“The raw materials are sustainable, so potentially make less of an impact on the environment, the designers say. But that’s not the only appeal.”

‘We’ve gained a lot more respect for the material we work with because we’ve had a few accidents on them and generally riders and bikes have come out unscathed,’ said Ariston, 25 . . . .” I get the unscathed bike part, but I wonder how the rider gets a break (no pun intended) from injury.

If it gets cheaper to make it could have a future in China as Erica reports that China’s Ministry of Construction wants to restore bike lanes to their old glory.
Here are some links she posted to bamboo related projects and designers:

Bamboo Bike Project
“The project aims to examine the feasibility of implementing cargo bikes made of bamboo as a sustainable form of transportation in Africa.”

Brano Meres Engineering & Design
“This is my second home-made frame. This time I used bamboo rods connected with carbon composite joints.”

Calfee Design
“Beginning as a publicity stunt in 1996, Craig’s bamboo errand bike evolves into a well-tested new model for the general public.”

Thanks Erica and welcome to the Sphere!

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And don’t forget to put the seat down….

It tastes like chicken

I just got back from Phuket* where most things are suspect: The prettiest girls are, well, guys and the DVDs are more expensive, but still originally shot on a camcorder in a movie house projection booth. The one thing they could not fake was the pristine water surrounding Phi Phi (unfortunately pronounced a lot like “pee-pee”) Island. I could actually see to the bottom and nothing dead floated by me.

Upon my return to Guangzhou I really could not help notice that our city prostitute, the Peal River, who looks great at night still was not someone you would want to wake up to in the morning. To mix a metaphor, pun intended, during daylight hours it looks like payday in a five year old’s proud potty chair.

Last year I respsonsibly reported that China produced more than 12 billion tons of industrial waste-water in the first half of 2006. That was up 2.4 percent from the same period in 2005 according to The China Daily quoting a State Environment Protection Administration report.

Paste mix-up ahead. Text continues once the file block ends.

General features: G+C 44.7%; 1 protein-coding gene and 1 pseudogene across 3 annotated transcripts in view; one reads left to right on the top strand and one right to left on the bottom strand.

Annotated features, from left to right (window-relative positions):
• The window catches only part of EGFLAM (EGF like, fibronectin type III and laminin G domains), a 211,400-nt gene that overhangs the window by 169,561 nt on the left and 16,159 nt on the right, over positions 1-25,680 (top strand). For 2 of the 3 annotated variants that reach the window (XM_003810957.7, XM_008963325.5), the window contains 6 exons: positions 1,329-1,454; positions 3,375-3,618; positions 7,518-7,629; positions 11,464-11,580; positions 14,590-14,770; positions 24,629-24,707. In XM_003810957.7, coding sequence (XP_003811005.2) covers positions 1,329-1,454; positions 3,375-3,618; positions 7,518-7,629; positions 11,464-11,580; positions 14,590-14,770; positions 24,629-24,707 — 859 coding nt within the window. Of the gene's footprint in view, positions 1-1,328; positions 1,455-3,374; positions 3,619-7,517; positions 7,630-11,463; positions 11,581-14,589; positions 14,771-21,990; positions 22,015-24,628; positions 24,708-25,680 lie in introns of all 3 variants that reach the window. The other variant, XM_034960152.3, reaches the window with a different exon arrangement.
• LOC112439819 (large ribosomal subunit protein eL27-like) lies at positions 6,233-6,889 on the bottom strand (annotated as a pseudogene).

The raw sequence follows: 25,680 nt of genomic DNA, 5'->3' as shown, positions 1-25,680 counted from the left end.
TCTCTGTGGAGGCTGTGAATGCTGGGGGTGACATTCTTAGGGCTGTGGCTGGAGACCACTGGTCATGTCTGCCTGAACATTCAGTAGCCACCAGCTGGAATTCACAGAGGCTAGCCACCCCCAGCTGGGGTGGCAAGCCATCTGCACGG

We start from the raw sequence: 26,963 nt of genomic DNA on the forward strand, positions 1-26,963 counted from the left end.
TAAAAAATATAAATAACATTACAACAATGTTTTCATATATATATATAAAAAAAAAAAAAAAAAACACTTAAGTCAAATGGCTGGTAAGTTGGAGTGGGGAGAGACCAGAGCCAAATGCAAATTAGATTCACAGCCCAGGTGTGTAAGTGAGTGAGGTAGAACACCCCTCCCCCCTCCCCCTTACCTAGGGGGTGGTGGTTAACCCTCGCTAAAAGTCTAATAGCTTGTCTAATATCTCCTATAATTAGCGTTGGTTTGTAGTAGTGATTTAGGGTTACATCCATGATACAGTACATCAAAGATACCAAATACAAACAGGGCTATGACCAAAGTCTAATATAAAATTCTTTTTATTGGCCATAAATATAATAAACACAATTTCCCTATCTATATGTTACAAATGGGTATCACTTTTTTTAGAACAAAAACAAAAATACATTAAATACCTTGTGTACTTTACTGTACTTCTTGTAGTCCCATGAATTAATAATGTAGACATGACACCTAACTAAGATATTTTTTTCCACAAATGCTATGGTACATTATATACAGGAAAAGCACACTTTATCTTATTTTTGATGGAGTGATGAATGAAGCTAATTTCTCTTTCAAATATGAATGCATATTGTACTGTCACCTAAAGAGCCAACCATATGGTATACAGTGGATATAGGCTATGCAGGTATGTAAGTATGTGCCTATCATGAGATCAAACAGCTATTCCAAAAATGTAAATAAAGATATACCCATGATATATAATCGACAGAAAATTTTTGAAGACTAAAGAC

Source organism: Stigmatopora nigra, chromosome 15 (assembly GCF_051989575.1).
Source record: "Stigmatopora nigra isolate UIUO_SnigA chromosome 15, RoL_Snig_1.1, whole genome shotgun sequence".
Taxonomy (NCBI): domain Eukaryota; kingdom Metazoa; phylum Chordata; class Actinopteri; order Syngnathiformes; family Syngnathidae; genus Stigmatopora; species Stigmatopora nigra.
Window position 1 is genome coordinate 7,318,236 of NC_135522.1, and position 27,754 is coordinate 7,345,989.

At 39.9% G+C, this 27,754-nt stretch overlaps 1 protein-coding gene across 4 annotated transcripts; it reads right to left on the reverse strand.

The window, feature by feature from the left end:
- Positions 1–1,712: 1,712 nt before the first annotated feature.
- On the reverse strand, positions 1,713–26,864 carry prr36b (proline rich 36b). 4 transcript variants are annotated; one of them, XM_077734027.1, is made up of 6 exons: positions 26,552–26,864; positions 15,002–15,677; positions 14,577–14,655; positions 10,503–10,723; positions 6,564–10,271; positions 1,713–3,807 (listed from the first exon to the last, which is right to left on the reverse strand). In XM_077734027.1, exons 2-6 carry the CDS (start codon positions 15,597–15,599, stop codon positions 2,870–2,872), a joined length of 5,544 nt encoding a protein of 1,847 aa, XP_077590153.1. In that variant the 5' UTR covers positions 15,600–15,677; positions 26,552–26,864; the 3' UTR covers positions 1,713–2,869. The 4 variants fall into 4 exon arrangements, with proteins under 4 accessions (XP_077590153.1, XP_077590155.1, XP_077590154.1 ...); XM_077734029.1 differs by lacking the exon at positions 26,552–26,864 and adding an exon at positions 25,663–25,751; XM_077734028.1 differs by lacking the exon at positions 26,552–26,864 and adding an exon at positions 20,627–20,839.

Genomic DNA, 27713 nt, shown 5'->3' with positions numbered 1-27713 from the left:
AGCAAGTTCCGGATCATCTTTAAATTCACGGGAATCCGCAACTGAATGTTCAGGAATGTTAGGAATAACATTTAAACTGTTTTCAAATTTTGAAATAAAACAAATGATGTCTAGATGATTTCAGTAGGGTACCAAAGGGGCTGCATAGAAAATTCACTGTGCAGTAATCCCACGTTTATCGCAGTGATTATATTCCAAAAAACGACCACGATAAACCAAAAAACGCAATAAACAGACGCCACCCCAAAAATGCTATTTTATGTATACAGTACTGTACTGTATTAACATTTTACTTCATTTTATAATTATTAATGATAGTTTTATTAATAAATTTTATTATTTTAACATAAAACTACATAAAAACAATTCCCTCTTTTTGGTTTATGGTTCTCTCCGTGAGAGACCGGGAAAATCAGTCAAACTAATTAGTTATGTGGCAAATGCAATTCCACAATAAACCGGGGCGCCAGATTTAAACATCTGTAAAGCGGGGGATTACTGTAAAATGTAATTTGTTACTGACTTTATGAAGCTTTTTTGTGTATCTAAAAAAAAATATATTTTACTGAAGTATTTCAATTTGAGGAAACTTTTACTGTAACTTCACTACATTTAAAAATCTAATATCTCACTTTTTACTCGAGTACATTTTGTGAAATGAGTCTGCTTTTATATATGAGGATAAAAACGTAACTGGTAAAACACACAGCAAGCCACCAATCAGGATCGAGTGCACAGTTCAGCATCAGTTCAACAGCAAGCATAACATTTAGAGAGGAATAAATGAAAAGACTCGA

A major index of water pollution called the chemical oxygen demand increased by 3.7 percent in the first six months, while emissions of sulphur dioxide rose 4.2 percent, the report said. Acid rain, which affects almost one-third of the nation, also remained unchecked, it said. The environment watchdog attributed the increased volume of pollution to the country’s booming industries, as the economy steamed ahead by 10.9 percent in the first half of the year. It said food-processing, paper-making and chemical plants accounted for more than 80 percent of the increase in the chemical oxygen demand level. The watchdog said only 30 to 40 percent of public industrial projects had undergone environmental evaluations before they went ahead, and criticized local governments for not implementing strict environment protection policies.” China may only wake up when it truly realizes the monetary value of its failed five-year plan for environmental improvement: pollution has resulted in economic losses of over 65 billion US Dollars–about three percent of its GDP.

Shortly after that the then Guangdong Governor Huang, Hua Hua (such a happy name, huh?) led three thousand apparantly blind and olfactory challenged people in a swim across the river to prove it was indeed cleaner than in previous years–this despite local hospitals publicly warning folks off of the adventure.